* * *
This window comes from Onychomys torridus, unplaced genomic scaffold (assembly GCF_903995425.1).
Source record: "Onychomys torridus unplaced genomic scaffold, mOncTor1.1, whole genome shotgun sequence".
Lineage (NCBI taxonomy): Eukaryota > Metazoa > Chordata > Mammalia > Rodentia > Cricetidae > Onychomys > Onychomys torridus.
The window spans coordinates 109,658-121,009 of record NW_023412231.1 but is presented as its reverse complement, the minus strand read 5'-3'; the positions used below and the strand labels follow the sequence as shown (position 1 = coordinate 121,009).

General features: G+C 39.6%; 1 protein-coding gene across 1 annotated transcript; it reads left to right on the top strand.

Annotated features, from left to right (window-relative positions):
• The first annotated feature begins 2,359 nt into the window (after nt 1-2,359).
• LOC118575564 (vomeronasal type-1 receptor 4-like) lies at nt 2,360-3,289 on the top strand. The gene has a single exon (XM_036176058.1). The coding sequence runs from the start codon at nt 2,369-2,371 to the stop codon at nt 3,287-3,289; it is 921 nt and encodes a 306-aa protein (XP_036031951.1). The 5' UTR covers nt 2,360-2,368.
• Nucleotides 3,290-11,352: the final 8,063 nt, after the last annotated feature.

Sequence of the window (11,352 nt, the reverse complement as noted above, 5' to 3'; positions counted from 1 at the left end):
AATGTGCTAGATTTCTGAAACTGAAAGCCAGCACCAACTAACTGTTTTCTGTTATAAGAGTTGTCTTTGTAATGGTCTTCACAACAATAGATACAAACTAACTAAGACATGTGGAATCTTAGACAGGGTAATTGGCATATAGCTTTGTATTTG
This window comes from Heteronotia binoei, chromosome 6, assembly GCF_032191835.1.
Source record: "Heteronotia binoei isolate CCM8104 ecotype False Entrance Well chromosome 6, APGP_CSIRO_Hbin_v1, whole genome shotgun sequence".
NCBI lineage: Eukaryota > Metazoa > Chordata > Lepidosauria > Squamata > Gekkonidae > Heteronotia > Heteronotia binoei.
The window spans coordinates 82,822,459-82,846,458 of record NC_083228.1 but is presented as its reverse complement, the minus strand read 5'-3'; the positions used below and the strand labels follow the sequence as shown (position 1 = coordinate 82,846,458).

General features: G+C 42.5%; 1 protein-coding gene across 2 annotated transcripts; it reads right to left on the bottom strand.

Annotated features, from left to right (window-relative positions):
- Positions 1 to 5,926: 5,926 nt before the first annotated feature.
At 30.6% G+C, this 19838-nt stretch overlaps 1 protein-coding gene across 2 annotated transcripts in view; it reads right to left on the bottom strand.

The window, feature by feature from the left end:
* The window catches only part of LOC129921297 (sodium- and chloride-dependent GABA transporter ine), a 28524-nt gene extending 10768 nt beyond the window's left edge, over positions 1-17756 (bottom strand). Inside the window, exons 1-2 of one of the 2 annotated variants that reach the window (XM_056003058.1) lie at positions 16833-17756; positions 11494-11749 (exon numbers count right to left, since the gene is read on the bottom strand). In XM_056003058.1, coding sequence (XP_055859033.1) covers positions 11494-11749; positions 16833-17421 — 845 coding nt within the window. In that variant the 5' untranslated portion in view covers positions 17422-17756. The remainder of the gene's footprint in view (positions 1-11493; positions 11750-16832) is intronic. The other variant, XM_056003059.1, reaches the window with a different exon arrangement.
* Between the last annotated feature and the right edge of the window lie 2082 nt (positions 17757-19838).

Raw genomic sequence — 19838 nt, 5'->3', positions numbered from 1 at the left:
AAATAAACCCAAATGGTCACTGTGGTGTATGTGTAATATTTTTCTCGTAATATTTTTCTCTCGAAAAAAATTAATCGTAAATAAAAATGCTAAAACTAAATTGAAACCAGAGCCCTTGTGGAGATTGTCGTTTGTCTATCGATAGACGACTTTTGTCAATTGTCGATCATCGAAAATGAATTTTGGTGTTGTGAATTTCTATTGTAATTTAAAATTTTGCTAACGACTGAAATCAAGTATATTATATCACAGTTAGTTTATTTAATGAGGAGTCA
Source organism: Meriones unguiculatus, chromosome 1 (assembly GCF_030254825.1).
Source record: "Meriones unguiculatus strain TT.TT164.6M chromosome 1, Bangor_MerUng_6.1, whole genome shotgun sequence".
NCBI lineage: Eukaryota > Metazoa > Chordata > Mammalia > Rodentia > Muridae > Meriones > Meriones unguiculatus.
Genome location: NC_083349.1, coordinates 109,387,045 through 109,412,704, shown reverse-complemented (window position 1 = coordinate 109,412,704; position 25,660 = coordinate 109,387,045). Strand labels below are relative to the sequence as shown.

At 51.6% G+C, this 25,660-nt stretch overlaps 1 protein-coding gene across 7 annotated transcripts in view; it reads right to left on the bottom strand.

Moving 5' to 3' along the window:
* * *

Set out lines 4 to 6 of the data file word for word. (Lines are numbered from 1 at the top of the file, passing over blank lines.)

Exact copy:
The window spans coordinates 109,658-121,009 of record NW_023412231.1 but is presented as its reverse complement, the minus strand read 5'-3'; the positions used below and the strand labels follow the sequence as shown (position 1 = coordinate 121,009).

General features: G+C 39.6%; 1 protein-coding gene across 1 annotated transcript; it reads left to right on the top strand.

Annotated features, from left to right (window-relative positions):